Introduction to Weaving
This workshop, hosted by Mary Martin, will introduce carvers to cedar weaving.
Saturday, September 10th
9:00AM - 4:00PM


Mary Martin


Carving on the Edge Festival



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Students will be guided through the process of weaving a length of rope from the inner bark of a western red cedar tree. Mary will teach how to prepare the bark for weaving and proper storage. Ropes can be 2-6 strands. Commonly used for skirts, capes and carvings.

There are two sessions: one in the morning and one in the afternoon.

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Mary Martin

Wenukinux (Mary Martin) is a Nuu-cha-nulth artist from the house of Ewasaht and Upwinisaht in Tla-o-qui-aht. Her father is Nukmiis Robert Martin mit, a master carver revered along the coast for his dugout canoes. Mary's mother is Cecelia Mabel Lucas Martin Sport mit. Mabel was a well known environmental activist and she too, began her beading skills in residential school. 

Mary’s artistic journey began with beading at the young age of 11 while attending Christie Indian residential school. She has been making potlatch regalia for 30 years. Her early Nuu-cha-nulth artistic influences were Art Thompson mit and Ron Hamilton. 

 Mary is well known among Northwest coast First Nations artists. Her bead work, sewing and weaving are incomparable. Indeed Mary’s creative and cultural passions have helped to heal the social fabric all across Nuu-cha-nulth territories through her teaching in many communities.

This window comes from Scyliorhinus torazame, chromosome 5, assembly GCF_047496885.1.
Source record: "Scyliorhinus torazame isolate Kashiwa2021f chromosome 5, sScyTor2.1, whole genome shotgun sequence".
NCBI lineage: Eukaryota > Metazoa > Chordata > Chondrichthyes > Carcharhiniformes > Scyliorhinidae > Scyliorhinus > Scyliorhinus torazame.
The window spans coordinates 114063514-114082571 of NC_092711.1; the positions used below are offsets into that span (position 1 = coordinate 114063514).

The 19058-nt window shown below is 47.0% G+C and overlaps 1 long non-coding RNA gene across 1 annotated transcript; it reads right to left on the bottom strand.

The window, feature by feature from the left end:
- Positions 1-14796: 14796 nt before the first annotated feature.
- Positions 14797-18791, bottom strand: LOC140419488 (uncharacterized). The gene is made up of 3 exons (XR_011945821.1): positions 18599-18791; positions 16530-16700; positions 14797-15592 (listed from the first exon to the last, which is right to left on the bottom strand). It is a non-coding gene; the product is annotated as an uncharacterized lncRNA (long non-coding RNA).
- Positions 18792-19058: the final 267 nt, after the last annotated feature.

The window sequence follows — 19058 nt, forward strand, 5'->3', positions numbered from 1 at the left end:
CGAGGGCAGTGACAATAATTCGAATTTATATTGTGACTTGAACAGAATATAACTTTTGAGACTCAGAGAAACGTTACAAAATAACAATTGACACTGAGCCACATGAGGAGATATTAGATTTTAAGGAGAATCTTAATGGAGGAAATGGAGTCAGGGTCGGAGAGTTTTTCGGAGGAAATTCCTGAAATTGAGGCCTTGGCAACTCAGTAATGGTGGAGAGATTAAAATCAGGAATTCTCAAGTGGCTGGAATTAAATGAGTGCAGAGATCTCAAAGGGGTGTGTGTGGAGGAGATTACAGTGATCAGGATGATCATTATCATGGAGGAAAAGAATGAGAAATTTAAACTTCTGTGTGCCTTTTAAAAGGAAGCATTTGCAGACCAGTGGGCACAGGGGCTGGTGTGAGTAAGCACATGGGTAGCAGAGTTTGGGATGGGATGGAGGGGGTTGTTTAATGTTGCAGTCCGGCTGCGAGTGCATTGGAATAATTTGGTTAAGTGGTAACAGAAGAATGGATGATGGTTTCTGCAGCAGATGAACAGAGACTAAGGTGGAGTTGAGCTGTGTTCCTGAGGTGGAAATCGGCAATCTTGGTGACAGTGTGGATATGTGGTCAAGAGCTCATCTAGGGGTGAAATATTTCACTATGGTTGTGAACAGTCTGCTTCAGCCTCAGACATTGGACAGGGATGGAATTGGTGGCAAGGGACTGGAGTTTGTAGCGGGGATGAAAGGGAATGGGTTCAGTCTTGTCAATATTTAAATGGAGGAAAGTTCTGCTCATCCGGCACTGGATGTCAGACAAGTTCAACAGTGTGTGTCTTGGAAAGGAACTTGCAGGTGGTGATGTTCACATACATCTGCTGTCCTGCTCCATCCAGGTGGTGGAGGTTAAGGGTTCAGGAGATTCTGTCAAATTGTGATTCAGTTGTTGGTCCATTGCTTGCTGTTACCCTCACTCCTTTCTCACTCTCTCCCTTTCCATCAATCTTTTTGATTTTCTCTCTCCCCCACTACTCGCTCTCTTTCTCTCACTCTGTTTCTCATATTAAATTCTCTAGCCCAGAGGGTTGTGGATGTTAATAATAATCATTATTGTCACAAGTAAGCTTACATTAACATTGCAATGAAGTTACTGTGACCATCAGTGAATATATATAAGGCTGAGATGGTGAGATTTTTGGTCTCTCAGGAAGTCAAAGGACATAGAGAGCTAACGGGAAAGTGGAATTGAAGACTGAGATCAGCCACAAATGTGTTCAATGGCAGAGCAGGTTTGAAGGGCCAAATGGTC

From 2019 through 2021 Mary attended the Freda Diesing School of Northwest coast art. This formal education has fuelled Mary to up her game in all mediums especially carving wood. Learning to carve has inspired her to learn more about her ancestors carving and the work of her modern day contemporaries. Mary is a believer in genetic memory. The more she delves into the cultural crafts of her ancestors the more creativity and passion is woken in her. 

Everything Mary touches is rooted in her culture. Her family has histories going back thousands of years on the west coast of Vancouver island. Threads of the oral histories are still intact and the teachings of her ancestors flow through her mind, heart and hands and guide her walk through life. Indeed it is this strength of family and culture that helped Mary and her family survive the ravages of Indian residential schools and the consequences of colonialism. Today Mary stands proudly with other members of her family, at totem pole raisings, canoe launches and other public events, bringing the stories of her people and reviving the brilliant artistic aspects of her culture.



Naa'Waya'Sum Coastal Indigenous Gardens


9:00AM - 4:00PM




Carving on the Edge Festival

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